Chand founded his Communist Party of Nepal in 2014 after breaking away from another Maoist offshoot, which was formed by Mohan Baidya in 2012.
Experts say since the Communist Party of Nepal is not registered with the Election Commission, the government can ban the outfit.
But to initiate action against a particular group’s activities—when they are termed destructive—there is no specific law in the country, said Ranjit Bhakta Pradhananga, a legal expert, warning of chances of misuse of laws in a bid to curb the Chand outfit, which could be counterproductive.
During the Maoist insurgency, after the expiry of the Terrorist and Disruptive Activities (Punishment and Control) Act-2002, the then government on October 12, 2004 had introduced a more severe version of the same law: the Terrorist and Disruptive Activities (Control and Punishment) Ordinance-2005.
“But it was repealed later,” said Pradhananga. “Now there are chances that the state could misuse the existing laws while dealing with the Chand party.”
Pradhananga even went on to term the government action “unconstitutional”.
“That’s why some parties are objecting to the move. It looks like the government wants to use different existing laws to deal with the Chand party, but in a country that believes in rule of law, this is not the way to go.” he said. “Or else, there are chances of misuse of existing laws—something like what happened during the Maoist war.”
The decision against the Chand outfit came hot on the heels of the March 8 deal between the government and CK Raut, a “Free Madhes” campaigner. And some of Chand’s old comrades have been quick to take exception to the way the government is dealing with different groups.
“Everyone knows Chand’s is a political party. They were termed a political force when they were called for talks. They have not declared war against the state,” said Bishwo Bhakta Dulal, who left the Maoist party after it decided to merge with the CPN-UML. “It seems that the government wants to suppress Chand and make him bow down like CK Raut,” Dulal, who usually identifies himself with one name “Aahuti”, told the Post. “While the state has the duty to maintain law and order, it also needs to be mindful of its actions and must ensure that such actions are ethical.”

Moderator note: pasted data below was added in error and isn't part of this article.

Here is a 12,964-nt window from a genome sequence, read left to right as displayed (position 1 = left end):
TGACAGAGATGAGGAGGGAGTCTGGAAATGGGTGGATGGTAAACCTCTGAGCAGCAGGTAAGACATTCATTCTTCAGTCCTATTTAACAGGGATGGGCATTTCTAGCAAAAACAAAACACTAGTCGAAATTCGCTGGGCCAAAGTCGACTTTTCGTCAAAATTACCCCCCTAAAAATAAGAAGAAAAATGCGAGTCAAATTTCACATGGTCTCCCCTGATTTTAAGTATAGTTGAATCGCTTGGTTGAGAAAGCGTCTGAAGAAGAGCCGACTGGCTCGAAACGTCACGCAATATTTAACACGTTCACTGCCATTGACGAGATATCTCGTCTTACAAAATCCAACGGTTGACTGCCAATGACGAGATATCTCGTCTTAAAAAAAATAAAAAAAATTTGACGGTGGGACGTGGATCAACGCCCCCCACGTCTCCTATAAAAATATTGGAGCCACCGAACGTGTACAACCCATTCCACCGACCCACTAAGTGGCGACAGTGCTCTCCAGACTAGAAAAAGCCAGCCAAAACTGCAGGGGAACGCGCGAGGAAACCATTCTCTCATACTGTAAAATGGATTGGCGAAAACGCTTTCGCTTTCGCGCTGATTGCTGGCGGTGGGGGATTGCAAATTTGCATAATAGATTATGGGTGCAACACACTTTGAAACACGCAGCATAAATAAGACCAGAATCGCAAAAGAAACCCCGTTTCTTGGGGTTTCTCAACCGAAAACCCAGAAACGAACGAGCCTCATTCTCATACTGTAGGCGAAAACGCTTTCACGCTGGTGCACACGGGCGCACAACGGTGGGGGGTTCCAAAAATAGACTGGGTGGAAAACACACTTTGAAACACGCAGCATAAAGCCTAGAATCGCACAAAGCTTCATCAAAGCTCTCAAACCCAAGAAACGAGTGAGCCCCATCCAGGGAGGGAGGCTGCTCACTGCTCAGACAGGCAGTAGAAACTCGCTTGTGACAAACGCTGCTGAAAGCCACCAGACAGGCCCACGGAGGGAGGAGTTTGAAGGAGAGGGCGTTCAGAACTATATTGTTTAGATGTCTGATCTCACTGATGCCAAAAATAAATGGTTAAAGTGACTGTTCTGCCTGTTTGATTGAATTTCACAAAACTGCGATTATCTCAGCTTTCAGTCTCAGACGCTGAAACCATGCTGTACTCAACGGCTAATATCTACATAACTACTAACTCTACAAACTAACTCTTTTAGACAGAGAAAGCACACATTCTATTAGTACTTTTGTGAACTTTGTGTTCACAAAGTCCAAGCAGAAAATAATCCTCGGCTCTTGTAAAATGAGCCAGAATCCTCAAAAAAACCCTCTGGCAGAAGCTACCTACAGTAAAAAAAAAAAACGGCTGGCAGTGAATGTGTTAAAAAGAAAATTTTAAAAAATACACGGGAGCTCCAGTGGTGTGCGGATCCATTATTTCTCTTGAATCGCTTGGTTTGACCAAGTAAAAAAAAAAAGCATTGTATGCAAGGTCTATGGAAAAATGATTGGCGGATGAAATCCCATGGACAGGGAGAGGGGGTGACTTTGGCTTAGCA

Security experts said if the government had to take action “as per the existing laws”, there was no need to take a decision through the Cabinet, as any other crime and criminal activities are dealt with accordingly by the concerned agencies.
“The government has only created an unnecessary hype. And it has failed to say under which specific laws—as demanded by security agencies—action should be taken against the Chand group,” Geja Sharma Wagle, a security analyst, told the Post. “Security forces must not violate human rights in the name of containing Chand’s outfit. If they violate human rights under any pretext, another cycle of violence would begin in the country,” he added.
Senior advocate Thapa also said there could be issues related to human rights. “Police need to act as per civil laws. It’s true that police officials might be questioned for any human rights violations,” said Thapa. “To ensure rule of law the government needs to have proper laws.”